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Five black women brought their ‘A game’ to the Super Bowl


Beyonce Knowles, center, performing at the Super Bowl. (Video)

There’s been a lot of chatter over the lack of feminist outrage over Beyonce’s half time show which, as one blogger complained, was “overly sexy,”  and “felt more like a Victoria’s Secret runway than mid-field at the Super Bowl.”

But Beyonce’s wardrobe and performance were in no way deserving of feminist ire.

And what has been lost in all of the post-Super Bowl blather is that it was not just the Ravens, the 49ers, or the ads that helped make Super Bowl XLVII a huge, commercial success.

Five intelligent, beautiful, well-respected, and phenomenally successful black women made the evening — power outage and all — an evening for the history books.

On an evening when a 30-second commercial cost upwards of $4 million, it was Jennifer Hudson, a black woman, along with the Sandy Hook Choir, who sang “America the Beautiful.”

It was Alicia Keys, a black woman, who sang “The Star- Bangled Banner.”

It was Beyonce Knowles, a black woman, who along with Kelly Rowland and Michelle Williams of Destiny’s Child (also black women), entertained the nation. Shortly after the half-time show, the Ravens’ Jacoby Jones returned the opening kickoff with “a record 108-yard kickoff return for a score.” It was a history-making evening that all Americans should be proud of.

In a few weeks, the Suffrage Centennial Celebration of women winning the right to vote will begin.  Long before the 19th amendment was passed, it was black women who were fighting for women’s rights and the abolition of slavery, but to be seen as women as well.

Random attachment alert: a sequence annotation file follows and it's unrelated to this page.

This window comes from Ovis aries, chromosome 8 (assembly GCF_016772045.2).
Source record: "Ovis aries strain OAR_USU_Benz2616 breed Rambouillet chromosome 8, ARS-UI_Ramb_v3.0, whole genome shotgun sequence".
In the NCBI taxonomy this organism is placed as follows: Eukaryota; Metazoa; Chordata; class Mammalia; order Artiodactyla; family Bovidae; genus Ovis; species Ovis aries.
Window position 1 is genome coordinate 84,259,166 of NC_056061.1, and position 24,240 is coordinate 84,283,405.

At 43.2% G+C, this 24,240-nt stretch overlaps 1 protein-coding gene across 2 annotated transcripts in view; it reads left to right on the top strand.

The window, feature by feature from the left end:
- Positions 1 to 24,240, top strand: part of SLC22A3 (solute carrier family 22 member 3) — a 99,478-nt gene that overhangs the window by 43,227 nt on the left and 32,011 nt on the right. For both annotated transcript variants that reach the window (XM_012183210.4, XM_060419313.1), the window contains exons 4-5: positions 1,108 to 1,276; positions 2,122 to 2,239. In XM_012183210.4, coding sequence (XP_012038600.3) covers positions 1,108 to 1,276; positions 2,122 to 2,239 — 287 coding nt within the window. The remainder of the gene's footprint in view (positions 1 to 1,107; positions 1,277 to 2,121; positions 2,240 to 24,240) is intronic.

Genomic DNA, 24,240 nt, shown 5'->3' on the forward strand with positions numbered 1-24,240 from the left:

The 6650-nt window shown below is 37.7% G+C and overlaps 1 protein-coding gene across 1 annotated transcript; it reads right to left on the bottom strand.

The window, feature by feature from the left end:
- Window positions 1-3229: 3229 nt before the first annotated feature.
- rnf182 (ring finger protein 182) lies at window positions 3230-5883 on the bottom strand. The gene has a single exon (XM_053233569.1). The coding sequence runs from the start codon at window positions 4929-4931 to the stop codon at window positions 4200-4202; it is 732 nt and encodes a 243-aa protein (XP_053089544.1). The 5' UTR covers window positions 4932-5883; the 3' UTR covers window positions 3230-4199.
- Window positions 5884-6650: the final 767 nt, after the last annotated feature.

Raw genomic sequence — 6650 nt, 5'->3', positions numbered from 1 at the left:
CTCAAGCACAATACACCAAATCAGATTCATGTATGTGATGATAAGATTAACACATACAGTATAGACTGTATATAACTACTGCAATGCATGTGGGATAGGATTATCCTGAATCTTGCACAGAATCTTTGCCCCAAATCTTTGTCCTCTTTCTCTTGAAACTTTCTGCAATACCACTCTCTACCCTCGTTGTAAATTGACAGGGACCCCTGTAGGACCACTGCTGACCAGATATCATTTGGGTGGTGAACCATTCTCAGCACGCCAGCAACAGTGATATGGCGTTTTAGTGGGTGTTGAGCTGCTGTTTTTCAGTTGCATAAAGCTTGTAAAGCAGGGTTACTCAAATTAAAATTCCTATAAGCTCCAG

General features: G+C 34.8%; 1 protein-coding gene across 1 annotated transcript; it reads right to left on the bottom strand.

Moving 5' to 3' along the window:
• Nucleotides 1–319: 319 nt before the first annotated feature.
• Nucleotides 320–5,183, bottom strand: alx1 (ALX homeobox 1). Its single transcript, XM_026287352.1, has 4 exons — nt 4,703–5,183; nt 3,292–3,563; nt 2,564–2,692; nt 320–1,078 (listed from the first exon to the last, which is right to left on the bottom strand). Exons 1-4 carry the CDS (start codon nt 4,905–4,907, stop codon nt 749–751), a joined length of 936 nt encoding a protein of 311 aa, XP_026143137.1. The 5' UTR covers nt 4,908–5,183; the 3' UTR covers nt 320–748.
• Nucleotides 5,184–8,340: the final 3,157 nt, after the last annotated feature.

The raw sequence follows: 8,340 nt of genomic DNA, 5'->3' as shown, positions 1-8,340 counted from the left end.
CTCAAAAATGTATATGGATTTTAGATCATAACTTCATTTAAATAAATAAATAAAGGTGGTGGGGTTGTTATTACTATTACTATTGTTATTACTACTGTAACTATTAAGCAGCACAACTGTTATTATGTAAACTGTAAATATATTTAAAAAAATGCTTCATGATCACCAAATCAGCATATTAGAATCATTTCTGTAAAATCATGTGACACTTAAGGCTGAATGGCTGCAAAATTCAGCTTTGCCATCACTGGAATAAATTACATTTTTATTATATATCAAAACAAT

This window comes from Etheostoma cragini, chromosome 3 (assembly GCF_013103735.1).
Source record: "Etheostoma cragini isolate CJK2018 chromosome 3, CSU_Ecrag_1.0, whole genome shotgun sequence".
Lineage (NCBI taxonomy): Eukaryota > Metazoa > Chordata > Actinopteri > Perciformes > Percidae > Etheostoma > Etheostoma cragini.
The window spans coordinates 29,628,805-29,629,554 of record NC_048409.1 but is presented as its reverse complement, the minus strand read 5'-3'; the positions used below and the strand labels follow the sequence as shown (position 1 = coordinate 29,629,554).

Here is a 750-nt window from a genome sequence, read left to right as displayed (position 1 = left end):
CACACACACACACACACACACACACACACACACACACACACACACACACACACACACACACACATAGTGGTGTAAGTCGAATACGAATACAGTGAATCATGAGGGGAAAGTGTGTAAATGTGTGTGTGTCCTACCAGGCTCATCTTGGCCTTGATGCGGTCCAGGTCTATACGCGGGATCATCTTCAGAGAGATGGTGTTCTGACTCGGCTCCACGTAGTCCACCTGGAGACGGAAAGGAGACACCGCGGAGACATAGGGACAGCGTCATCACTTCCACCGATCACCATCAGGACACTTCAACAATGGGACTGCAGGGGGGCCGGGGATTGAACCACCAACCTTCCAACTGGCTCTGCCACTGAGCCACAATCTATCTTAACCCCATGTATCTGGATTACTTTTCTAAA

It was Sojourner Truth, a former slave, who in an 1851 speech before the Women’s Convention in Akron, Ohio, declared, “I have borne thirteen children, and seen most of them sold off to slavery, and when I cried out with my mother’s grief, none but Jesus heard me! And ain’t I a woman?”

Not that long ago, black women were routinely raped by their slave-holders and sold into slavery.  We were not treated with the respect, dignity, or opportunities that we fought for, side-by-side with so many of our white sisters.

We were not considered intelligent.  We were not considered beautiful.  We were not considered sexy.

There was a time when black women were simply thought of as “Mammy” or “Aunt Jemimah”.  Later, we were stereotyped as prostitutes or drug addicts.  Then, there was the “angry black woman” who is either sexually promiscuous or repressed, emasculates her man, has multiple “baby daddies,” and is a welfare queen.

Blessedly, those days are over.

The black women of Super Bowl XLVII showed the world  five shining examples of what so many black women are — committed to their craft, committed to achievement of the American Dream, and committed to a nation that once rejected the very notion of black womanhood.

Sarah Kaufman of The Washington Post quite appropriately dubbed Beyonce’s dance “booty vicious.” It was.  And as Kaufman said, yes, Beyonce “was wearing a devastatingly sexy black teddy …”

Yet what she wore and how she wore it was her choice. For all of the black women who were Broomhilda Von Shaft, the German-speaking slave in “Django Unchained” forced into a hot box as punishment for wanting to be free, the welcome sight of Beyonce Knowles, Alicia Keys, Jennifer Hudson, Kelly Rowland and Michelle Williams did not come soon enough.

Michelle D. Bernard is the president & CEO of the Bernard Center for Women, Politics & Public Policy.  Follow her on Twitter @michellebernard.

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